Barber has his day in court

When Steve Betts reopened his East Quincy Barber Company on April 27 amid the coronavirus state stay-at-home order, one of the first customers to get a haircut was Plumas County District 5 Supervisor Jeff Engel, but that reopening turned out to be short lived. Betts was cited for violation of Government Code section 8665, which states that anyone who “refuses or willfully neglects” to obey a lawful order is guilty of a misdemeanor and could be fined up to $1,000, imprisoned for six months or both.

He closed up shop May 1, after the California State Board of Barbering and Cosmetology issued a statement warning businesses of disciplinary action against licenses if state orders were violated, and June 2 he had his day in court.

According to District Attorney David Hollister, roughly a couple dozen people, wearing face masks and taking designated seats, showed up to watch the proceedings Tuesday morning. Betts, who is represented by attorney Joseph Tully, entered a plea of not guilty and waived his right to a speedy trial. His next court date is scheduled for Thursday, July 30, at 9 a.m.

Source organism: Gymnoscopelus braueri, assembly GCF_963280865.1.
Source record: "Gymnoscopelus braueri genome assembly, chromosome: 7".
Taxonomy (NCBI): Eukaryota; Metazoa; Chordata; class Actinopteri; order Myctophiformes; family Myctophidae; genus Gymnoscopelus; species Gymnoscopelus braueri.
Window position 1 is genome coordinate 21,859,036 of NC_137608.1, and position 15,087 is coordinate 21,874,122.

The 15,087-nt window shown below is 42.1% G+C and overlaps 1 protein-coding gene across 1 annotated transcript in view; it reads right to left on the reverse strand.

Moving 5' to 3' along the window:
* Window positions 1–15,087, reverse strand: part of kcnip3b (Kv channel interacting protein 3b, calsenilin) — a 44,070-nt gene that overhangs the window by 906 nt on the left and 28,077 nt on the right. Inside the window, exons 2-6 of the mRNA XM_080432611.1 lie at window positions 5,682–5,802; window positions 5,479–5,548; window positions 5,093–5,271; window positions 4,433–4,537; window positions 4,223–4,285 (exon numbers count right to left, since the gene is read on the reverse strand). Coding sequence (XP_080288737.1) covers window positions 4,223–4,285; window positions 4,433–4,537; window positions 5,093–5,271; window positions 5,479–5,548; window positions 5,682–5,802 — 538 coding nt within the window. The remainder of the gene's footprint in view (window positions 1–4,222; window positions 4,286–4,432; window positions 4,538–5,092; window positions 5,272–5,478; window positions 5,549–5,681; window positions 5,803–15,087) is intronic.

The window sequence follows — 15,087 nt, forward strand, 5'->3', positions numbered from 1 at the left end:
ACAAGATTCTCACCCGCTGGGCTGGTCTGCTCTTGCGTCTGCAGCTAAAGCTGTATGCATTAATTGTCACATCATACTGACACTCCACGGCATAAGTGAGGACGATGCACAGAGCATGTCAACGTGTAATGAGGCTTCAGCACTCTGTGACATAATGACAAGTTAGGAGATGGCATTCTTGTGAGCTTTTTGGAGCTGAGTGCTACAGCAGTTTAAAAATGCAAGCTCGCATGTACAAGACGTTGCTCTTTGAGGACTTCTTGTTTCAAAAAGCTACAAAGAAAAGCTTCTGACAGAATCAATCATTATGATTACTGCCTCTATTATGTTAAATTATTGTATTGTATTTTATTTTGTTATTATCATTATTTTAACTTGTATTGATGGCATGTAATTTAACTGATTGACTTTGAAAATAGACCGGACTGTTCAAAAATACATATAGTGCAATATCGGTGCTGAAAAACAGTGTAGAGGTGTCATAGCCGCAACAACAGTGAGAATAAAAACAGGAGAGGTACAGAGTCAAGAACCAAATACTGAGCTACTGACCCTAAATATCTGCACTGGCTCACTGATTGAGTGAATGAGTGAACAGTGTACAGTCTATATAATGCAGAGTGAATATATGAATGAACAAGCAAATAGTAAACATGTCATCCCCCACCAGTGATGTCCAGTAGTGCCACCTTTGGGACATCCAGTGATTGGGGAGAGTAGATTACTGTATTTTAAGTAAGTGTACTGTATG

Betts has previously said that he “would push it to a trial,” confident that a jury of his peers would side with him. Supervisor Engel, when interviewed at the time of the citation agreed. “Where are you going to find 12 people to convict him for trying to make a living?” he asked.

Since the citation was issued, Plumas County has allowed barbershops and beauty salons to reopen with mitigation and safety measures in place. When Betts was called to discuss today’s proceedings, he was back open and busy giving a haircut.

 

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